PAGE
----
When a loved one dies, it can often be an emotional struggle. On top of this, it can often be a financial struggle – there may be a funeral to pay for and taxes to pay. To help manage the process, here are a few tips on financially coping with the death of a loved one.
Handling Their Estate
The first step is decide what will happen with your loved one’s estate. If they wrote a will, their funds and assets will be distributed according to their wishes. If there was no will, the estate is likely to be equally shared out amongst next of kin.
Hiring a probate attorney can often be handy for helping to manage the process, especially if there was no will or certain relatives are contesting your loved one’s wishes. There may already be a solicitor hired by them that you can talk to about this.
An estate tax is charged on any estate that you inherit. This can vary between 18% to 40% depending on the value of the estate. Certain states may have their own extra inheritance taxes on top of this. An attorney will usually be able to guide you through this so that you know exactly what you owe.
Funding Their Funeral
Funerals can be very expensive. If your loved one had no funds set aside or life insurance in place to pay for their funeral, it will be up to you and any other family members to fund the funeral.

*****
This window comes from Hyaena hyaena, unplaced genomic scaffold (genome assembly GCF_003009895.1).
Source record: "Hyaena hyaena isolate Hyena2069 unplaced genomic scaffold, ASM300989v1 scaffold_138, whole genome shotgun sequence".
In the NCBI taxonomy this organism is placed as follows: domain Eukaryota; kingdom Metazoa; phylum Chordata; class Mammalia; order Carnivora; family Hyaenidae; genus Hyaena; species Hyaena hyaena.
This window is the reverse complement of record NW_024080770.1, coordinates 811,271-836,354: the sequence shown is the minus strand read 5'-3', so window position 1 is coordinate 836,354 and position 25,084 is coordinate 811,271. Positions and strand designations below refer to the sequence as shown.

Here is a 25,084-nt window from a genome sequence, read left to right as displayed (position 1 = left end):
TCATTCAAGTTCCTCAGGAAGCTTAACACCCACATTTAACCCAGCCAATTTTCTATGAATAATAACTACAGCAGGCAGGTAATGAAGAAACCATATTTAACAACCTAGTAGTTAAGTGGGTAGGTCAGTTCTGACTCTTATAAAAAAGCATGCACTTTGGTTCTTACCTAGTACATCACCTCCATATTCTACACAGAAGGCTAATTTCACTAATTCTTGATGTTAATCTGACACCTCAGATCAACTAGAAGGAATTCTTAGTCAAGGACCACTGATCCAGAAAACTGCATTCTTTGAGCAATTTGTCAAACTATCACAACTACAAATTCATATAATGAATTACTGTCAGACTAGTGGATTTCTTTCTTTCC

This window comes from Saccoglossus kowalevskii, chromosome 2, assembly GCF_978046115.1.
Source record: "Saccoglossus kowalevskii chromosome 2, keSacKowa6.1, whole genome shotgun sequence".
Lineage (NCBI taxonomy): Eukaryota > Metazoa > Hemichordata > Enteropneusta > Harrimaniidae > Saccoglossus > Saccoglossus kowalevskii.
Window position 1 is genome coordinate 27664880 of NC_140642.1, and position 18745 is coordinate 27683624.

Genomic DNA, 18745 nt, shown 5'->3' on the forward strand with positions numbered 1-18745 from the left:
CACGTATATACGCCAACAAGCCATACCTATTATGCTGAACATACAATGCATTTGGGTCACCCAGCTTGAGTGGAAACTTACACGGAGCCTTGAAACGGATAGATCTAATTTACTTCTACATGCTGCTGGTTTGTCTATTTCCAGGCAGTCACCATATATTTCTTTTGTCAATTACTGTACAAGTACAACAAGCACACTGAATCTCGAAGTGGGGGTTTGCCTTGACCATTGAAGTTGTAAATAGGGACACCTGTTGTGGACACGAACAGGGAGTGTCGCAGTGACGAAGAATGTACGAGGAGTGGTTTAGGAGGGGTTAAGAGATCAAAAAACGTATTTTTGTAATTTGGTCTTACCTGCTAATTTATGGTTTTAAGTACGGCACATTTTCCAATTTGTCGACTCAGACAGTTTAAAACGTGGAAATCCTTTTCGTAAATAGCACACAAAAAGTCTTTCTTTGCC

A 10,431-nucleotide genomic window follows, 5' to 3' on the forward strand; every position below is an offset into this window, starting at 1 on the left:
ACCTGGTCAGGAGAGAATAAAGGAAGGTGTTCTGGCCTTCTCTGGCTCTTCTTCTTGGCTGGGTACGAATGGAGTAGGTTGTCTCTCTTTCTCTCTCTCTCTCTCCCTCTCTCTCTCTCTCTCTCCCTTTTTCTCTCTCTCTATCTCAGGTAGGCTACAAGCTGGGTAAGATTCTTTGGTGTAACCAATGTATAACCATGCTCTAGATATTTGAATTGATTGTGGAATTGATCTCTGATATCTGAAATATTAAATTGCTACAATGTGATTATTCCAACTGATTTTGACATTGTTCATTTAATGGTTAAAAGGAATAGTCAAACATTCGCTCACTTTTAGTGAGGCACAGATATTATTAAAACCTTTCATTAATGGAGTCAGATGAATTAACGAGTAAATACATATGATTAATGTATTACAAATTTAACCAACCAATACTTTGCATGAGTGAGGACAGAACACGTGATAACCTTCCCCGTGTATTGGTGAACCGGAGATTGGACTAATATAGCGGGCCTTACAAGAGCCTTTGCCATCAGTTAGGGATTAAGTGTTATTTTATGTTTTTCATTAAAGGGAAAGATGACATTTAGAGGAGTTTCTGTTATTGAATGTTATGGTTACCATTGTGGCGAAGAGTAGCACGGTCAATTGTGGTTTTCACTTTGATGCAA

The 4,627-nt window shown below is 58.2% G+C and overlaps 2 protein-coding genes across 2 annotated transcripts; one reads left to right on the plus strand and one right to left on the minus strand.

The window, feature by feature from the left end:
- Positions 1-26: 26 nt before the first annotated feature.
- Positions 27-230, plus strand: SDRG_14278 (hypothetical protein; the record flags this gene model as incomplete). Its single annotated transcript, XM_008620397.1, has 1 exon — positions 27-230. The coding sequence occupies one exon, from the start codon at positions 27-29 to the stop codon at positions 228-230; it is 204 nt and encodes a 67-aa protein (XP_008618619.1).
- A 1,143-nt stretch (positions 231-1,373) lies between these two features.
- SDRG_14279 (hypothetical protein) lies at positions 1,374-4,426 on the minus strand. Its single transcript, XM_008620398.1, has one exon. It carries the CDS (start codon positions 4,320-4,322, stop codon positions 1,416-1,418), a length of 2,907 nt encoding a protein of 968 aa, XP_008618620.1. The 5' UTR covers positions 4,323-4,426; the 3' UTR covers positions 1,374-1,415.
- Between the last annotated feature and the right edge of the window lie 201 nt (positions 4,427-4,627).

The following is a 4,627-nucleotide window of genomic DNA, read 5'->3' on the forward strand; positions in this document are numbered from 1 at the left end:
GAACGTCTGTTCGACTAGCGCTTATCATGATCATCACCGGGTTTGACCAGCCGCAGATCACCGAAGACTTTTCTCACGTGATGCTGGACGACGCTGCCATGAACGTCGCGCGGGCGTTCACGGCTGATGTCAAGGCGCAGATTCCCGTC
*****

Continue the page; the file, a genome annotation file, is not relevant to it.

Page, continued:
There are funeral loans that you can take out as well as installments schemes provided by funeral companies. These forms of financing can allow you to spread out the cost if you don’t have the money to pay for a funeral upfront.
There are many ways to save money on a funeral while still providing an honourable send-off for your loved one. Funeral companies have to be very transparent about pricing and aren’t allowed to upsell higher value items, although they may still use tricks like lighting to make a certain casket look more attractive. Consider what your loved one would have really wanted for their funeral – most people care more about having the right guests there than having expensive flower arrangements and high-end caskets.
Getting in Touch With Creditors
Your loved one’s creditors are likely to keep sending bills and payment reminders after their death unless you notify them. It’s worth contacting creditors as soon as possible in order to prevent angry late payment notices. Having their death certificate can be useful for closing accounts, especially if you don’t have access to passwords or identification numbers.
Any debts are likely to be paid off using your loved one’s estate – unless you cosigned for a loan, it is unlikely that you will have to pay it. If you inherit their property and decide not to sell it, you’ll have to continue to pay any household bills. Some people choose to rent out their loved one’s property to tenants as a way of paying for ongoing payments.